At issue was whether the criminal defendant in that case, who had brandished a fully automatic AK-47 assault rifle during a series of bank robberies, knew that the firearm was capable of fully automatic fire (the gun in question was capable of both automatic and semi-automatic fire).

    A 2012 decision before the entire D.C. Circuit – after members of the court had voted to rehear the case en banc – affirmed the D.C. Circuit’s original decision in a majority opinion that upheld the defendant’s conviction.

    Garland joined the majority opinion authored by Judge Janice Rogers Brown, a George W. Bush appointee.

    Like with the Seegars and Reno cases, it is misleading to claim that the opinion here offers an indication of a judge’s view on gun rights because the case was not decided on Second Amendment grounds. Instead, the case was decided on statutory grounds: whether the sentencing minimum law required the prosecution to prove that the defendant knew whether the firearm used in a crime of violence was fully automatic.

    The ruling affirming the defendant’s conviction largely relied upon prior precedent within the D.C. Circuit -- a 1992 case called United States v. Harris. In that case, a panel of judges composed of Carter appointee Ruth Bader Ginsburg, George H.W. Bush appointee Clarence Thomas, and Reagan appointee Laurence H. Silberman issued a per curiam opinion that reached the same legal conclusion as the opinion Garland joined in the Burwell case.

  • As Polls Show Rising Support To Confirm SCOTUS Nominee, Wash. Post Lauds "Remarkably Successful" Opposition

    ››› ››› ZACHARY PLEAT

    The Washington Post credulously called the efforts by the discredited conservative group Judicial Crisis Network (JCN) to prevent the confirmation of Supreme Court nominee Judge Merrick Garland "remarkably successful." But polls show the general public is increasingly at odds with JCN's position. Indeed, just last week the Post reported that the results of a new poll was evidence that "Democrats are winning the message war over Garland." The Post promoted the notion of JCN's success in an interview with chief counsel Carrie Severino, who was given a platform to rehash debunked smears about Garland's judicial record on guns and government regulations.

  • Scalia Opinion Further Undermines Koch-Backed Group's Attack That Merrick Garland Is Anti-Business

    Blog ››› ››› ZACHARY PLEAT

    Following the release of a misleading “scorecard” from the Koch-backed National Federation of Independent Business (NFIB) -- which dishonestly represented Supreme Court nominee Judge Merrick Garland’s rulings on the D.C. Circuit as too deferential to government agencies -- the Alliance for Justice explained that Justice Antonin Scalia took “precisely the same view” as a dissent Garland joined. The dissent was related to an EPA case that the NFIB cited to criticize the nominee.

    The “judicial scorecard” released by NFIB on April 12 omitted important context to smear Garland as anti-business and overly deferential to federal government agencies. A Media Matters analysis of the 35 cases cited by NFIB, concerning Garland’s judicial opinions on the Environmental Protection Agency, Department of Labor, and the National Labor Relations Board, found that one or more judge appointed by a Republican was on the same side as Garland in 28 out of 35 -- or 80 percent -- of the cases.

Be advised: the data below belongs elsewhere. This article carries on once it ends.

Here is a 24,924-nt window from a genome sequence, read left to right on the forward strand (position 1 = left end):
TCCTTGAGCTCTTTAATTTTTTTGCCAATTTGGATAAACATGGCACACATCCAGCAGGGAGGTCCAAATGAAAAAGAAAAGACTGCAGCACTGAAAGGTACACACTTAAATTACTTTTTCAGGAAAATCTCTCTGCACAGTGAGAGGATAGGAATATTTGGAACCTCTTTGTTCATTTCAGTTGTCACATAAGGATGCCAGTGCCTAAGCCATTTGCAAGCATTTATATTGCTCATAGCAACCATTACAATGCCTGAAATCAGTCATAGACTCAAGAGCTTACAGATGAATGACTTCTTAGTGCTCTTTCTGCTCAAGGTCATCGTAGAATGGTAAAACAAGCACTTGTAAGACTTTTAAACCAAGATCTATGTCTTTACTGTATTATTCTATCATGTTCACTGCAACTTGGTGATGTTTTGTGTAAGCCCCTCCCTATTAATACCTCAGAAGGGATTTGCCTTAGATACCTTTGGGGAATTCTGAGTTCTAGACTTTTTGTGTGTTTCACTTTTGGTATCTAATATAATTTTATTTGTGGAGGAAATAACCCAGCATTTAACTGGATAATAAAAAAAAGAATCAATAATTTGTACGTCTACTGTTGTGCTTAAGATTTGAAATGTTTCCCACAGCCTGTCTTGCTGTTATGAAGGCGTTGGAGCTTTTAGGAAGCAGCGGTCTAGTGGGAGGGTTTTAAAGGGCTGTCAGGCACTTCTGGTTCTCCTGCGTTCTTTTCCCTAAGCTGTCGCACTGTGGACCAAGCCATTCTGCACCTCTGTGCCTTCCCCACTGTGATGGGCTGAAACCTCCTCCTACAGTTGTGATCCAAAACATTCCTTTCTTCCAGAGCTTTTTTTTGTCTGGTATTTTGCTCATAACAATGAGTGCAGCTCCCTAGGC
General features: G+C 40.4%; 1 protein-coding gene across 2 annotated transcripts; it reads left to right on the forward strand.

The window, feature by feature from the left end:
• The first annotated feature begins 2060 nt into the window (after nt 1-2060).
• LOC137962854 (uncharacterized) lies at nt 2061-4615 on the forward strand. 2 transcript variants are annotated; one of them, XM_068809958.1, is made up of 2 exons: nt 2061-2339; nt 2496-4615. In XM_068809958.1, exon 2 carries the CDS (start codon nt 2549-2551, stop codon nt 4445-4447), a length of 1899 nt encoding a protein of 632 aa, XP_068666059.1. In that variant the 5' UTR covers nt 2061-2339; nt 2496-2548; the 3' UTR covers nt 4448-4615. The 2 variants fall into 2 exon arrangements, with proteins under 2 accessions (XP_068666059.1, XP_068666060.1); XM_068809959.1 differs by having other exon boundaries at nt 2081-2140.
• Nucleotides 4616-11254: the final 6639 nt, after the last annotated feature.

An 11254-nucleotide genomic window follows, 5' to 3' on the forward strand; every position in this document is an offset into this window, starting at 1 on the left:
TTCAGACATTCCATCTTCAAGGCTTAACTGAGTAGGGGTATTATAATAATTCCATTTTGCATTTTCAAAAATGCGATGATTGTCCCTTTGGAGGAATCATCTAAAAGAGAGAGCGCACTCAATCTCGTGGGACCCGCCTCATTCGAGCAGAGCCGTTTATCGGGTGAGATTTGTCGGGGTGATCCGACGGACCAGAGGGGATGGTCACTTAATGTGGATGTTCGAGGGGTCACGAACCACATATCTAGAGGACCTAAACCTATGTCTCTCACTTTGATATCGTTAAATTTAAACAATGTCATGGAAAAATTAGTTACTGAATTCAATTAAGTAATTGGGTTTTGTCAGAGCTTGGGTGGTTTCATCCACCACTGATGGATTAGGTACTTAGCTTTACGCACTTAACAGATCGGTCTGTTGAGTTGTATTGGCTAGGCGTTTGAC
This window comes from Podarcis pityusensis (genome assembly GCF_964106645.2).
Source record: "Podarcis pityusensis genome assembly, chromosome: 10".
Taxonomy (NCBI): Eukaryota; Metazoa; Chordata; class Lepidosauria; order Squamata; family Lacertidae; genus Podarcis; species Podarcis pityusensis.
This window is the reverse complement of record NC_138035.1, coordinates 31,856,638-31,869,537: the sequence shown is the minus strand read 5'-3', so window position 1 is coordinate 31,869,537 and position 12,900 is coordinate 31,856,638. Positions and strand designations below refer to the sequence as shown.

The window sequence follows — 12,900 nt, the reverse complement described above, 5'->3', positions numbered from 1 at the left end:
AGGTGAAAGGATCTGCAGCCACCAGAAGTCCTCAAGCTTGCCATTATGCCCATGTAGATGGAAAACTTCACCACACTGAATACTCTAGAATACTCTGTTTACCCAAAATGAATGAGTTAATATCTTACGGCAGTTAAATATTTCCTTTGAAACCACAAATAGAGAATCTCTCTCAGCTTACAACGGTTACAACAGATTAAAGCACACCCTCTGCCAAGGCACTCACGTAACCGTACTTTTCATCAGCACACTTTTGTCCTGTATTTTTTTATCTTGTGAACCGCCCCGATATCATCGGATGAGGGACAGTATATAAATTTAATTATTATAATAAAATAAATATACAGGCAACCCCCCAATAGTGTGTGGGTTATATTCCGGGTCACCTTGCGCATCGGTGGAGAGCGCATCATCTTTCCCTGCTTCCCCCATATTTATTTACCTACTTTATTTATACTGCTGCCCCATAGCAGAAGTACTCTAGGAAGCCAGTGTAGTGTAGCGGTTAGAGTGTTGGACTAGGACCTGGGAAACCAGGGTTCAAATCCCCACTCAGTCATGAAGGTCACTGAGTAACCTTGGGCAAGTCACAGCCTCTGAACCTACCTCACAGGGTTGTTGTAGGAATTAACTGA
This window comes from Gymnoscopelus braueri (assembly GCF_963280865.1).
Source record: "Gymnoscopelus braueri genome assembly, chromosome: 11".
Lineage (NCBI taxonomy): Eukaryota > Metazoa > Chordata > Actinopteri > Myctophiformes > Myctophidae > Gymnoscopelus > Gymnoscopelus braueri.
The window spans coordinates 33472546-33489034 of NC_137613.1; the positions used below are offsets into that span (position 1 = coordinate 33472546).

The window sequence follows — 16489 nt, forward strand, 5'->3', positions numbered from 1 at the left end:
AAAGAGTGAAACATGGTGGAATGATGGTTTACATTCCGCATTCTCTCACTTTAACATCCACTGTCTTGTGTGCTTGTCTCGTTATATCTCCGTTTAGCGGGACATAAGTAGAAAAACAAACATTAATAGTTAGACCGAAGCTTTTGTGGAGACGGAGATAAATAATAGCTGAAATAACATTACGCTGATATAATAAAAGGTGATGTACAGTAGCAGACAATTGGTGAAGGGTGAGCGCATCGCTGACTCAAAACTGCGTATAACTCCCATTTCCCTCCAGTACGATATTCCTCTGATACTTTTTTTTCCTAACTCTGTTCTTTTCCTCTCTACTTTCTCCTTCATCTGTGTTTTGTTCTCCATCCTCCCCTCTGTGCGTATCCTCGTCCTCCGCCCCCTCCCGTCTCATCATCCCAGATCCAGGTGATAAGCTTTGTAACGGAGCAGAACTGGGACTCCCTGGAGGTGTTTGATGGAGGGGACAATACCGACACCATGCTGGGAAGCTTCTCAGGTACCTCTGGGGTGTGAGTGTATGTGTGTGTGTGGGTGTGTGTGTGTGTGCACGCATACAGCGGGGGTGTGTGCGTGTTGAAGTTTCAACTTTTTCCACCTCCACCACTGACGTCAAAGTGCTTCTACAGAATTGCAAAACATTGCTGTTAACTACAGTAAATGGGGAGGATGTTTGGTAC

Contacted by Media Matters about NFIB’s “scorecard” claiming that Garland's judicial record indicates he is anti-business, top legal experts derided the organization’s claims as “silly” and “nonsense.” While purporting to represent the interests of small businesses, NFIB has in fact campaigned against environmental, labor and health care policies that most small businesses support.

    An April 21 blog post by the Alliance for Justice’s director of justice programs, Kyle Barry, further demonstrated that NFIB’s attacks against Garland’s rulings lack merit. Barry explained that when American Trucking Association v. EPA -- one of the cases cited in NFIB's scorecard -- reached the Supreme Court, Justice Scalia's majority opinion adopted the same legal reasoning seen in a dissent that Garland joined, calling for the case to be reheard before the full D.C. Circuit.

    As Barry explained, Garland's position in the case “was dictated not by ideology or bias toward special interests, but by adherence to precedent that he swore a judicial oath to uphold”:

    Among the cases NFIB cites is American Trucking Association v. EPA, which held that the Clean Air Act’s requirement that the Environmental Protection Agency set air quality standards violates the “nondelegation” doctrine—in other words, that Congress impermissibly delegated legislative power to the EPA. Judge Garland didn’t participate in the panel decision, but he did vote to rehear the case with the full D.C. Circuit, and he did join Judge David Tatel’s dissent when rehearing was denied.

    Based on Judge Tatel’s dissent, NFIB concluded that Judge Garland “would have voted for the EPA,” and in this instance that’s totally fair. (This situation is very different from when a judge votes on a petition for review but doesn’t write or join any opinions, in which case the judge’s views are unknown.) Judge Tatel made clear that the Clean Air Act is in line with years of binding Supreme Court precedent. He wrote that the statute limits EPA discretion in ways “far more specific than the sweeping delegations consistently upheld by the Supreme Court for more than sixty years,” and complained that “[n]ot only did the panel depart from a half century of Supreme Court separation-of-powers jurisprudence,” it “stripped the [EPA] of much of its ability to implement the Clean Air Act, this nation’s primary means of protecting the safety of the air breathed by hundreds of millions of people.”